As trade-show season swiftly approaches, I can’t help but reminisce about my first trade-show experience. The lack of hard walls and use of old-fashioned drapes to separate each booth proved to be quite a challenge at this show for hospitality design. With a tight budget – and a lot of creativity – I found an innovative way to display my carpet designs by turning cardboard boxes into tables and display surfaces. Although I vowed to never again do a show that did not provide hard walls, I overcame booth design obstacles and even landed my first project and a two-page spread in Hospitality Design magazine.
Looking back, I see how far I’ve come in my trade-show presentation and I’d like to help you navigate this chaotic yet rewarding world. You may be thinking, “How do I prepare?” or “How do I make my brand memorable?” Don’t overwhelm yourself with daunting questions. Stick to some of these basic principles and you’ll be sure to make your mark on the masses.
Start strong with a small booth
There’s no need to go overboard for your first trade show. Stick to a standard booth size, which ranges between 5’x10’ and 10’x10’. Start with a smaller booth option. As you gain more experience and develop more products, you can set a goal to opt for a larger booth size. Despite this, I am a firm believer that bigger does not necessarily mean better. I’ve exhibited in 5’x10,’ 10’x10’ and 10’x15’ booths, but it was the well-designed 5’x10’ booth that earned awards and attention from buyers. A concise, well-thought-out design will win over a bigger, more ostentatious presentation.
Make your brand memorable
Hire a designer to create the layout for your booth. It will not only take one item off your to-do list, but also optimize your brand image. Always keep in mind that you want everything to reflect the most elevated version of your brand. Initially I applied only the minor suggestions I received from consultations with designers, but not until I implemented a designer’s entire design did potential buyers really take notice. The products were obviously the star attraction, but I still receive inquiries from designers because of my impressive booth design.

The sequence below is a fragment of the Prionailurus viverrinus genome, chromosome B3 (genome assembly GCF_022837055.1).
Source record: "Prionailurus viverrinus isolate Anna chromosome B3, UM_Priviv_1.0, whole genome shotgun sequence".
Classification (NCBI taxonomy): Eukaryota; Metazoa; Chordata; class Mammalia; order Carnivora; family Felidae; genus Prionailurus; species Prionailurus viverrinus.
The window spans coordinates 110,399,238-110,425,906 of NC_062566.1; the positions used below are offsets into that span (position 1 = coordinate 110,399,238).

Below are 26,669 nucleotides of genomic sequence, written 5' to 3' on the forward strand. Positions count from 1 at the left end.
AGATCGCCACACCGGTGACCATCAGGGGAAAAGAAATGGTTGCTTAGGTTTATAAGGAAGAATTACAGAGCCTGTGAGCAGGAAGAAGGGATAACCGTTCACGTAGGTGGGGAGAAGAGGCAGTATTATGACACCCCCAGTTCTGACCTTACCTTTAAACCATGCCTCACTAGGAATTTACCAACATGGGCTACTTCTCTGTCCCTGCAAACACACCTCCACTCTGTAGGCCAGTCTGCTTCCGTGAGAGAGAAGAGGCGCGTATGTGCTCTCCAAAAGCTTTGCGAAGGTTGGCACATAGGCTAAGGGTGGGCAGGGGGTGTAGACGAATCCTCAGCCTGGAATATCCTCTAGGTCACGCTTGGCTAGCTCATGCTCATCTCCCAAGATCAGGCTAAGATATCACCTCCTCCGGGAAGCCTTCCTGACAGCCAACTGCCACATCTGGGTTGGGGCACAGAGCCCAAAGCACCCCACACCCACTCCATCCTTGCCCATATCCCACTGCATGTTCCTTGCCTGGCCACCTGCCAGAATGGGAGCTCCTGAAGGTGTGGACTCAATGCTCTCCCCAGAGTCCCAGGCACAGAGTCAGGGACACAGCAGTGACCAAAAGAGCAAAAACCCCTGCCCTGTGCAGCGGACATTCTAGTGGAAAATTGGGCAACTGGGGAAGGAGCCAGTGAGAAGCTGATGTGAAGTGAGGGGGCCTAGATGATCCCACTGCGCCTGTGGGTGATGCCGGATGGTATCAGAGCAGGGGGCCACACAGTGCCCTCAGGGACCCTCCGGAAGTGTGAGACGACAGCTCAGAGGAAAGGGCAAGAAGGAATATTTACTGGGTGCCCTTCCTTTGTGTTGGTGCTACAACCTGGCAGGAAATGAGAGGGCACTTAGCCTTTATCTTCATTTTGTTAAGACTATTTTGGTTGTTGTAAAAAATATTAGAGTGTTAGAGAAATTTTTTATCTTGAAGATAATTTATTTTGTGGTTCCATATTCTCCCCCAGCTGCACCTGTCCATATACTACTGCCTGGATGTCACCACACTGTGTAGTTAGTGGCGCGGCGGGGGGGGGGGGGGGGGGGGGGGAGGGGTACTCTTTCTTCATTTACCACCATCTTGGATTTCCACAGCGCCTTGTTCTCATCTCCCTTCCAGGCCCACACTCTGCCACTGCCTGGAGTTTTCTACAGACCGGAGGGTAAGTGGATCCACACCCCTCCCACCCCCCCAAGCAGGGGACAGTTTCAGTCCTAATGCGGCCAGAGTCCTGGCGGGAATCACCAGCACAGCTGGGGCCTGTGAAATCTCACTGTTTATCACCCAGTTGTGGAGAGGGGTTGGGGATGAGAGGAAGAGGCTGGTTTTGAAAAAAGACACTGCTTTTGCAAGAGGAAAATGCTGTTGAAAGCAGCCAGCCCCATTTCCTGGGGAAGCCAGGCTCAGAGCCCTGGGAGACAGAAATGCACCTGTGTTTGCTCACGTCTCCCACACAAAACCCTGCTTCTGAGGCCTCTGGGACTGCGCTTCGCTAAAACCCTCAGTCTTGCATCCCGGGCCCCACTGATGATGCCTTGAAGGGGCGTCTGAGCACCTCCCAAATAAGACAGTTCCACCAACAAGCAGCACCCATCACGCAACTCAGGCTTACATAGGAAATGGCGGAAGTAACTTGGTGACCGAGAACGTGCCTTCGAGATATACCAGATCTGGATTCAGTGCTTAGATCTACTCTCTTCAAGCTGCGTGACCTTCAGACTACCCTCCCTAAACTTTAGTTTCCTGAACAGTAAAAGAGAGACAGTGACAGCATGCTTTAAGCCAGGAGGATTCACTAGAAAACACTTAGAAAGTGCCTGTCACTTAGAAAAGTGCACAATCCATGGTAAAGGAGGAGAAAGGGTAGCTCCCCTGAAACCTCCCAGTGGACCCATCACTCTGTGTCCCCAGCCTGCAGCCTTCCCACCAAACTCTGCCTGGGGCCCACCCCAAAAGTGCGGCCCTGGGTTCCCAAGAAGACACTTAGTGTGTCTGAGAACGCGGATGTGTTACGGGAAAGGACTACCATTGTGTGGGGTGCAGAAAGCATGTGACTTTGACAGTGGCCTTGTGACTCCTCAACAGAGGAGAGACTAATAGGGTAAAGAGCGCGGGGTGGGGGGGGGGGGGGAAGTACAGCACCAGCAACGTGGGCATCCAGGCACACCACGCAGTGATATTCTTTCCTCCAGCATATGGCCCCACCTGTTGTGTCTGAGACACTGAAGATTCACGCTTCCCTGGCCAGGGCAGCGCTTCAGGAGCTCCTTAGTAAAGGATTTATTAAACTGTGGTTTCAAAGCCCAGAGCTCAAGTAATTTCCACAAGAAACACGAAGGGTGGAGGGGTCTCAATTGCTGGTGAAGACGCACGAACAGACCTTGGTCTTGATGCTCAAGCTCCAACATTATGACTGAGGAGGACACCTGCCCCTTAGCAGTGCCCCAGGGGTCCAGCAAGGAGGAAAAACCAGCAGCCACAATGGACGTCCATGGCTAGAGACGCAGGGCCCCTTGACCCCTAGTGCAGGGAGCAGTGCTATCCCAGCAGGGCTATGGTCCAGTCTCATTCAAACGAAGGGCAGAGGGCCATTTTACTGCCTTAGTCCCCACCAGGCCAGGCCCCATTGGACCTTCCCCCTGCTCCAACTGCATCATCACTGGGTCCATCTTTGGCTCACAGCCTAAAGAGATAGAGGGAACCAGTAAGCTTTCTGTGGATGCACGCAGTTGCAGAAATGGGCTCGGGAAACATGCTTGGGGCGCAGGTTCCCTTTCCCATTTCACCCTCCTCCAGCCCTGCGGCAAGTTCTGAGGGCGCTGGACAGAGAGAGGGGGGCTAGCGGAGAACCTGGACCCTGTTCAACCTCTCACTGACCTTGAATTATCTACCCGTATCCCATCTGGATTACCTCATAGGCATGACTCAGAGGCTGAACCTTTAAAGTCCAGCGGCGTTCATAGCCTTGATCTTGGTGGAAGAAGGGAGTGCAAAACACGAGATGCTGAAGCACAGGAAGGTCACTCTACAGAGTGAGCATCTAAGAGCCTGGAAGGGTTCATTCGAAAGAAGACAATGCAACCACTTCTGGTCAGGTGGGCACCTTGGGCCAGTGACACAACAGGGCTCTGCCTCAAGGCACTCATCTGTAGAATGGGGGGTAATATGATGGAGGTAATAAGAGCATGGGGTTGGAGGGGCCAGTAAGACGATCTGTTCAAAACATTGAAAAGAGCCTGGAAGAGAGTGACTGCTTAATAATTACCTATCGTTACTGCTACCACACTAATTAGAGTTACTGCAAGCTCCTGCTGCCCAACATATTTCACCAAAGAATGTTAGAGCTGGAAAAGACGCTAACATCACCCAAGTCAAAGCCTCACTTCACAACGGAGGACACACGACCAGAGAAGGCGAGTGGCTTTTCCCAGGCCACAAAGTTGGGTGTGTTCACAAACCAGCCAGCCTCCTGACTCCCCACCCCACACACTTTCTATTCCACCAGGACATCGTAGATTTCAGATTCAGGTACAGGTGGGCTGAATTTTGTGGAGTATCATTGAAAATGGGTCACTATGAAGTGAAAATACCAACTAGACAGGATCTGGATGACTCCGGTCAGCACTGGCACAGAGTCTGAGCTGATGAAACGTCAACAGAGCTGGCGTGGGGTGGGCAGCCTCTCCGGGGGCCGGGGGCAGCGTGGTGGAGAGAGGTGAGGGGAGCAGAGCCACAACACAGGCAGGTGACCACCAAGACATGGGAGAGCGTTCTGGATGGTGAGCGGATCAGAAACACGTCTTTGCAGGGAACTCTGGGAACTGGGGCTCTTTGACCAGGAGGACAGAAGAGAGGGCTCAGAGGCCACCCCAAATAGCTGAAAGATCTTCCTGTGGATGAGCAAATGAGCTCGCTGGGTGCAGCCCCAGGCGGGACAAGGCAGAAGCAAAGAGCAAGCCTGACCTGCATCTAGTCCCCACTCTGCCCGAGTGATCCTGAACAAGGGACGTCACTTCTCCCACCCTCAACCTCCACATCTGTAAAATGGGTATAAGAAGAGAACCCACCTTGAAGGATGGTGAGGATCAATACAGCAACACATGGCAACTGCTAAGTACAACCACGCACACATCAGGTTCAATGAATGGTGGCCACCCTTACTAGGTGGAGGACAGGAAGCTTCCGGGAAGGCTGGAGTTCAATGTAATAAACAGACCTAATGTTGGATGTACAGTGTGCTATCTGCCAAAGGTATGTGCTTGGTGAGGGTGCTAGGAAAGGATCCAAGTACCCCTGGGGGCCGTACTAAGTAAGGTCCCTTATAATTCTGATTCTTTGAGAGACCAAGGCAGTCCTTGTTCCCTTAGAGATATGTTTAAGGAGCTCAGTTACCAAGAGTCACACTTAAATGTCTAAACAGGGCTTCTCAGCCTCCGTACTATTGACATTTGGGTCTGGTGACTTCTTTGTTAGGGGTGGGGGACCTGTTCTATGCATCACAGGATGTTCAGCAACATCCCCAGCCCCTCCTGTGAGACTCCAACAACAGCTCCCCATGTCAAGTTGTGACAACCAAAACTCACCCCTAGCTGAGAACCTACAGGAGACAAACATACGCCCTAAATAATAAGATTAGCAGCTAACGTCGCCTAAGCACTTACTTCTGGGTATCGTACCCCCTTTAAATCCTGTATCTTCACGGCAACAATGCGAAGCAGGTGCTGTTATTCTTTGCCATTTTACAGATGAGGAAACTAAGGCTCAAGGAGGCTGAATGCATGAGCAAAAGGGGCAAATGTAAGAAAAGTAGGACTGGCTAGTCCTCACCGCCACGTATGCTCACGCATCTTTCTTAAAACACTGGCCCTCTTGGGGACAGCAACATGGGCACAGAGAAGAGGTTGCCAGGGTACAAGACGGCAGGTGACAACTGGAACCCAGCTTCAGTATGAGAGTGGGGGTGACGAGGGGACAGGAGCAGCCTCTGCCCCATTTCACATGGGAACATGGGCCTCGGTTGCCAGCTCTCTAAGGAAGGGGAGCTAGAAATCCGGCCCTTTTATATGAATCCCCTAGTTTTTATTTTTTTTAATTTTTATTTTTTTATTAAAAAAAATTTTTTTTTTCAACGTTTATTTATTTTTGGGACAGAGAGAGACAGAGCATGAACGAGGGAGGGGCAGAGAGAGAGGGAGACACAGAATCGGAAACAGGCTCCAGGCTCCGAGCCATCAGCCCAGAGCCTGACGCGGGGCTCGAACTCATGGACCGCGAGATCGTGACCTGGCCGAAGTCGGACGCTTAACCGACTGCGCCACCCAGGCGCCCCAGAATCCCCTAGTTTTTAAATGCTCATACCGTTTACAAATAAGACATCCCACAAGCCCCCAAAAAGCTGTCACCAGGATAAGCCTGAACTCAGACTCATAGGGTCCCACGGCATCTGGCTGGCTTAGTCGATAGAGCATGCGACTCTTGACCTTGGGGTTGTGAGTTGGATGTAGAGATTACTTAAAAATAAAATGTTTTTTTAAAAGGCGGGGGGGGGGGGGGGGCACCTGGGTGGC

You may be thinking, “How do I prepare?” or “How do I make my brand memorable?” Don’t overwhelm yourself with daunting questions.
Your neighbors are your friends
Every event is a networking opportunity. Your fellow exhibitors are also looking to extend their audience, so follow them and post pictures of their products on social media. Typically, they will be happy to do the same for you. I would also suggest taking a picture with your fellow vendors and be sure to exchange contact information at the conclusion of the trade show. To follow up, send email with an attachment of the picture you took together to remind them who you are. New and positive business connections are a win-win for everyone involved!
Photos are paramount
Take pictures with any visitors that would help to enhance your brand’s credibility. Don’t be afraid to call out the name of a potential client if you know who they are. When I saw people whose work I admired or read about, I went out of my way to make sure I snagged a picture with them. Although it was a bit nerve-racking to approach complete strangers, to my surprise, they all were flattered and graciously allowed me to take and post pictures of them.
Give a postcard
Design a postcard to be used as a keepsake. Add a personal touch by including recipes, instructions for an easy DIY project or inspirational photographs. The postcard will not only be appreciated by your clients, but also serve as a tool for them to remember your product at the conclusion of the show.
Invest in a scanner
Leave the pen and paper at home. Many people run out of business cards throughout the course of the day. Using a scanner will allow you to collect more leads and be more efficient. I made the mistake of not investing in a scanner during my first trade show and was writing down contact details. I soon realized that people don’t want to wait for someone to transcribe their information. Scanners are not cheap; this is why I call them an investment, but it’s well worth it. Now, with a downloadable app, you can use your phone in lieu of a traditional scanner. The app will keep track of all leads, leads per hour and other information, plus you can write notes for each potential lead. You’ll thank me for encouraging this investment when you have all the contact information in an easy form for follow-up later. Be sure to email your catalog in a PDF form or send the link to your website at the conclusion of the event.
Be different, be bold
Showcase your most thought-provoking or visually intriguing product. Although it may not be your best seller of the day, it will draw an audience to your booth and allow potential clients to view your collection in its entirety. At HD Boutique in Miami, my first trade show, I showcased my first three carpet designs: Wolof, Papunya and Mendhi. They are all showstoppers as opposed to bestsellers, but they attracted a crowd each day of the show.
Don’t be afraid to take the plunge, plan accordingly and kick ass at your first trade show. Follow these surefire tips as closely and consistently as your budget allows and you’ll make the best impression at your show. Don’t be surprised when potential buyers swarm your booth and you become the envy of your booth neighbors. I share more tips in Malene B Essentials e-guide series for creative entrepreneurs. To learn more visit www.maleneb.com
And I love to hear success stories! Feel free to forward them to email@example.com.
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